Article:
A Letter Home was recorded in a Voice-O-Graph booth in Jack White’s “novelties lounge”. With cover songs and lo-fi crackles, it is an object study in the pros and cons of retro audio porn.
BBC Young Musician is a biennial reminder that Britain has got more than just talent. What its young performers have is a craft.
The women of Dutch techno band ADAM have been a bit of a YouTube hit with their song Go to Go – which they try to sing while using vibrators.
Anti-gay petitions ahead of the contest suggested eastern countries would give winner Conchita Wurst nul points. But while their juries’ votes reflected this, public votes were encouragingly pro-Wurst.
Strikingly, Britain’s last victory was in 1997, the year of the electoral apotheosis of Tony Blair and the Irish peace talks that led to the Good Friday Agreement.
Arriving at the Donmar to see Privacy, you feel an anarchic thrill at the instruction to switch your phone on.
The Countess Russell drew up a petition to prevent Blackfriars Theatre from opening and to drive the dramatist and his wretched troupe from her turf.
Austria has incited anti-gay and transphobic rhetoric in Russia by entering Conchita Wurst into Eurovision. Can she do for drag what Dana International did for trans people?
Robert Webb and Mark Heap take their turn at portraying P G Wodehouse’s beloved toff and his omniscient butler.
Stuart Maconie recalls the “real” Frank Sidebottom.
Twenty years ago, it felt like John Niven and his fellow indie kids had won pop's cold war. But then the madness set in.
Live opera is as physical as art gets, though you would never know that from sitting in any major opera house.
“This is too good. Will the pleasure never end?” asks Kate Mossman as she witnesses the endothermic showman Justin Timberlake in concert in Sheffield.
Jude Rogers talks to the pop princess about gay best friends, life after breast cancer and why she spent New Year alone.
British theatre is part of an industry that produces highly skilled practitioners but doesn’t always know how to use them. Except stereotypically.
Two new shows from English National Opera and the Royal Opera House might sound completely different, but each finds the still small voice of human truth hidden underneath the excess.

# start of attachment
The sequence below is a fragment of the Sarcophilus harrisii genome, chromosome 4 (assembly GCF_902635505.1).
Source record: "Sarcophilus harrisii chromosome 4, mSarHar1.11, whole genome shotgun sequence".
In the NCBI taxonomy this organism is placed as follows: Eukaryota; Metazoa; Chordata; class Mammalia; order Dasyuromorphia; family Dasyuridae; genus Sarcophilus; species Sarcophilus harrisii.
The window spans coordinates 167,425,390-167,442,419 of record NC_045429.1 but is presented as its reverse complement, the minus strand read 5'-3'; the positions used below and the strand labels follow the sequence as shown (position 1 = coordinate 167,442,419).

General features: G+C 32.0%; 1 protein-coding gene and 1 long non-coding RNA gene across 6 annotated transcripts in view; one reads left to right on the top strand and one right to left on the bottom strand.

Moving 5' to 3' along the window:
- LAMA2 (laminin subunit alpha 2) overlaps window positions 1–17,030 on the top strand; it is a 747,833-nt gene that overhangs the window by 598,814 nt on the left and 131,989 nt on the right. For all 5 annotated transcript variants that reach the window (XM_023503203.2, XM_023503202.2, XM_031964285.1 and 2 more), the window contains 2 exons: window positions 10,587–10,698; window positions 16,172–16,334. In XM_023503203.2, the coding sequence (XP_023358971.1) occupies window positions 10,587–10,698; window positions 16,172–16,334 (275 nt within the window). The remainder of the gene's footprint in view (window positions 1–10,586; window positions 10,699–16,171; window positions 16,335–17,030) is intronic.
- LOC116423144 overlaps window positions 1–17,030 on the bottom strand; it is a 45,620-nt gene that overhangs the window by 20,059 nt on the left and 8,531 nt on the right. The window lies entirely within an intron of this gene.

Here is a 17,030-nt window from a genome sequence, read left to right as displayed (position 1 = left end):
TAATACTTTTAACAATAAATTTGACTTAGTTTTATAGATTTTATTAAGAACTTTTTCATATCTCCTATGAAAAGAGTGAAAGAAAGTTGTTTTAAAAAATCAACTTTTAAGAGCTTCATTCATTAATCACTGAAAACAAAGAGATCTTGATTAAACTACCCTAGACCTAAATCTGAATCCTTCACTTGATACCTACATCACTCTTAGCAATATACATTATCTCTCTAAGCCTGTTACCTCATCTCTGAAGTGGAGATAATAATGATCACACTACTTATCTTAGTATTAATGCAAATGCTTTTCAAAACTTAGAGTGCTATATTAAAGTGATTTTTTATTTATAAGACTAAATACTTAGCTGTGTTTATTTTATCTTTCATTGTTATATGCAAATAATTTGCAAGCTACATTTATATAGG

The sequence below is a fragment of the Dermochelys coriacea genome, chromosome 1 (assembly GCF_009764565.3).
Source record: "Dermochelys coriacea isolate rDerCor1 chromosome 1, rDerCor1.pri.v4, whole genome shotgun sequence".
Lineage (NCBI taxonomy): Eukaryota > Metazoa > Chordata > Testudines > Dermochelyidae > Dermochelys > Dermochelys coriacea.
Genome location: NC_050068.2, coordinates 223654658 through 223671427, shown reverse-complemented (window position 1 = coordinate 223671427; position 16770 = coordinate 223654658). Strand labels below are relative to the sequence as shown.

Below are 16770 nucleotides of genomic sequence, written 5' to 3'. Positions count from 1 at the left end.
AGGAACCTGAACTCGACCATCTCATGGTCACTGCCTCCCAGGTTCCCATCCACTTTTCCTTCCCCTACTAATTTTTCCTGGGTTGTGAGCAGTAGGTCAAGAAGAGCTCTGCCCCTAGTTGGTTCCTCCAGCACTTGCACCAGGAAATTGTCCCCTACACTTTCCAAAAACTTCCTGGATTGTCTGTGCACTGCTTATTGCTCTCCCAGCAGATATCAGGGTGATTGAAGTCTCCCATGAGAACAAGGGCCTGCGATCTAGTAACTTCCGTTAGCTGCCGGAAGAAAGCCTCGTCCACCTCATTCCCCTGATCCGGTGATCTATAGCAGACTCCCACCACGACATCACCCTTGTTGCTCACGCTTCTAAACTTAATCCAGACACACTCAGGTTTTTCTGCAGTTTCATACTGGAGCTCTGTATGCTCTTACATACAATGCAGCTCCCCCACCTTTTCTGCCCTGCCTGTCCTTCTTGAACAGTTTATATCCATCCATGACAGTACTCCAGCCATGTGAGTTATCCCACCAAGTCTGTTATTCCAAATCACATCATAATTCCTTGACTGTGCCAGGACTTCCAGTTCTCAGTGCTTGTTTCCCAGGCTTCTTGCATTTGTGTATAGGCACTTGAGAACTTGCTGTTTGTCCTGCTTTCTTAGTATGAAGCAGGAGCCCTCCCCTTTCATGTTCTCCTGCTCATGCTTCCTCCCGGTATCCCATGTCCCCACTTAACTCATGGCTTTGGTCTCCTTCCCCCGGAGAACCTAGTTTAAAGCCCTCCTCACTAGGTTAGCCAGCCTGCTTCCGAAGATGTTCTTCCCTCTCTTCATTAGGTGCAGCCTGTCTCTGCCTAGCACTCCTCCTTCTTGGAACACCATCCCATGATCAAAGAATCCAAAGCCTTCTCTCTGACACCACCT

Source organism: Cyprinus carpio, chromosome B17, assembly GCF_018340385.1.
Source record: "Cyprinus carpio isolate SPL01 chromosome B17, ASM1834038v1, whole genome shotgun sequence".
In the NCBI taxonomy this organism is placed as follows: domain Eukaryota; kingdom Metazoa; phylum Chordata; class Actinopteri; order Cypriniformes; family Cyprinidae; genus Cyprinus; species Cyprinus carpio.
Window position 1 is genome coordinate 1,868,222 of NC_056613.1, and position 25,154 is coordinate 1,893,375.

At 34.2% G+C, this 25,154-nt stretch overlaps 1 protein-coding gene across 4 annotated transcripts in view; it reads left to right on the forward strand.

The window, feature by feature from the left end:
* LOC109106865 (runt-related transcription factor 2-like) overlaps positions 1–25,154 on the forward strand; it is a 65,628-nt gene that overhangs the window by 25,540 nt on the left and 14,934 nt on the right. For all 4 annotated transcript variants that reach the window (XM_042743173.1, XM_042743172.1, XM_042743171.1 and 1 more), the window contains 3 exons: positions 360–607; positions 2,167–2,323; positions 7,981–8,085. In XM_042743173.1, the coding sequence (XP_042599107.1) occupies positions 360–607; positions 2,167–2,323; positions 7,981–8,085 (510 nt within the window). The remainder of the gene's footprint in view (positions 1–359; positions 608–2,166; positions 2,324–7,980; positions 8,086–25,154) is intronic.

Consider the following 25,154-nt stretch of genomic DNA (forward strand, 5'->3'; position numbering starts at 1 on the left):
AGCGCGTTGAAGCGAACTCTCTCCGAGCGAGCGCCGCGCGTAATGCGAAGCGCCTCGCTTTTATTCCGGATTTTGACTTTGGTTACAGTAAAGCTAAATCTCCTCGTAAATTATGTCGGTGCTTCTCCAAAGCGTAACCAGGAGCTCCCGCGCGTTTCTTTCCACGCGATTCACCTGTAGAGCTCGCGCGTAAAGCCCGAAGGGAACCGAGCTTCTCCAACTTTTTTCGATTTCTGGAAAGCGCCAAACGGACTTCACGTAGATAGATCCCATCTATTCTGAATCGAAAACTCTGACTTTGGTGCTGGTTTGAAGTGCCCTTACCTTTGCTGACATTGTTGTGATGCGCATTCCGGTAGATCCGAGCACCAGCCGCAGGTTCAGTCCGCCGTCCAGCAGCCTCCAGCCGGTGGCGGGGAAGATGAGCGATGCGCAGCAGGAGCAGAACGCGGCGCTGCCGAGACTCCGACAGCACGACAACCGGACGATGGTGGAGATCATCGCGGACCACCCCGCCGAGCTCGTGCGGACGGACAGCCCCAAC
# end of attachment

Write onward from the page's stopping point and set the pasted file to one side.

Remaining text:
The deadline for Arts Council applications has just passed, and the funding outlook is looking bleaker than ever.
Peter Gill’s epic, often brilliant but finally unsatisfactory three-hour play about the 1919 peace conference.
Kate Mossman meets the riot mom and wife of Josh Homme, whose sound is a unique brand of domestic hardcore.
A year after the Britten centenary, David Alden’s Peter Grimes presents us with a society and a community irretrievably damaged, while the English Touring Opera’s King Priam is a domestic drama, hamstrung by matters of scale.
Orwell’s dystopian vision is convincingly staged but Abi Morgan’s latest is like a visit to Room 101.
Musicians and pundits need to get over their obsessive, nostalgic hero-worship. In 2014, David Bowie is irrelevant.
The singer and guitarist Martin Simpson on the BBC Radio 2 Folk Awards, Pete Seeger's politics and why Mumford & Sons "bemuse" him.
History may be written by the victors but Holten gives literature’s greatest loser, condemned again and again to hellfire, the opportunity to tell his tale.
If music is the food of love, here's your buffet and recipe book. Sam Ritchie from Sam & the Womp and Jerry David DeCicca talk to Yo Zushi in an effort to pin down what makes a great Valentine's lyric.
A big production for a big theatre.
Her songs offer the sense of a technicolour future stripped of all but the most worthwhile woes. It's time she stopped the silly pep talks in between and just got on with being a pop star.
Many generations of Steven Isserlis's family have been involved in making music, transported and shaped by opportunities to play. A celebrated cellist himself, he describes how closely music is connected to a happy family life.
How would you react if you discovered your music was being used to aid interrogations?